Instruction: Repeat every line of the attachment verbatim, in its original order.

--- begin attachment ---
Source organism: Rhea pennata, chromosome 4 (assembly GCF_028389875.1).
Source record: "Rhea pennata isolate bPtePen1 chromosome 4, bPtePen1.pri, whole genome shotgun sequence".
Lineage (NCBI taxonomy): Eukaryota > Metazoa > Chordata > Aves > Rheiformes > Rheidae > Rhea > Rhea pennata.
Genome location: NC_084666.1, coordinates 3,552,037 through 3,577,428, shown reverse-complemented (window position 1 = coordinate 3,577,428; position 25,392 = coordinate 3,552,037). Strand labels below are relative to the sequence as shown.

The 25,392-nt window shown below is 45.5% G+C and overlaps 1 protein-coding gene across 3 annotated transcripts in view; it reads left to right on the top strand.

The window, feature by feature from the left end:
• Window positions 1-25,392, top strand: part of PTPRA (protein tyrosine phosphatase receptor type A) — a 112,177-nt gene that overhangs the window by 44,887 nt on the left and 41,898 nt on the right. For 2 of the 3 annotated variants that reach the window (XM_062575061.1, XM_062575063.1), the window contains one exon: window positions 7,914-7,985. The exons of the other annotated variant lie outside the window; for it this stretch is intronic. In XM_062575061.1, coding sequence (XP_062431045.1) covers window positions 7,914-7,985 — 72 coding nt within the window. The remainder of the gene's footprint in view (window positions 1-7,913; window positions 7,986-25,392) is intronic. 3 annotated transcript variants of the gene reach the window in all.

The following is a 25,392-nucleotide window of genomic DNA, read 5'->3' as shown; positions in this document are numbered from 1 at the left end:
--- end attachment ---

Source organism: Rhea pennata, chromosome 4 (assembly GCF_028389875.1).
Source record: "Rhea pennata isolate bPtePen1 chromosome 4, bPtePen1.pri, whole genome shotgun sequence".
Lineage (NCBI taxonomy): Eukaryota > Metazoa > Chordata > Aves > Rheiformes > Rheidae > Rhea > Rhea pennata.
Genome location: NC_084666.1, coordinates 3,552,037 through 3,577,428, shown reverse-complemented (window position 1 = coordinate 3,577,428; position 25,392 = coordinate 3,552,037). Strand labels below are relative to the sequence as shown.

The 25,392-nt window shown below is 45.5% G+C and overlaps 1 protein-coding gene across 3 annotated transcripts in view; it reads left to right on the top strand.

The window, feature by feature from the left end:
• Window positions 1-25,392, top strand: part of PTPRA (protein tyrosine phosphatase receptor type A) — a 112,177-nt gene that overhangs the window by 44,887 nt on the left and 41,898 nt on the right. For 2 of the 3 annotated variants that reach the window (XM_062575061.1, XM_062575063.1), the window contains one exon: window positions 7,914-7,985. The exons of the other annotated variant lie outside the window; for it this stretch is intronic. In XM_062575061.1, coding sequence (XP_062431045.1) covers window positions 7,914-7,985 — 72 coding nt within the window. The remainder of the gene's footprint in view (window positions 1-7,913; window positions 7,986-25,392) is intronic. 3 annotated transcript variants of the gene reach the window in all.

The following is a 25,392-nucleotide window of genomic DNA, read 5'->3' as shown; positions in this document are numbered from 1 at the left end: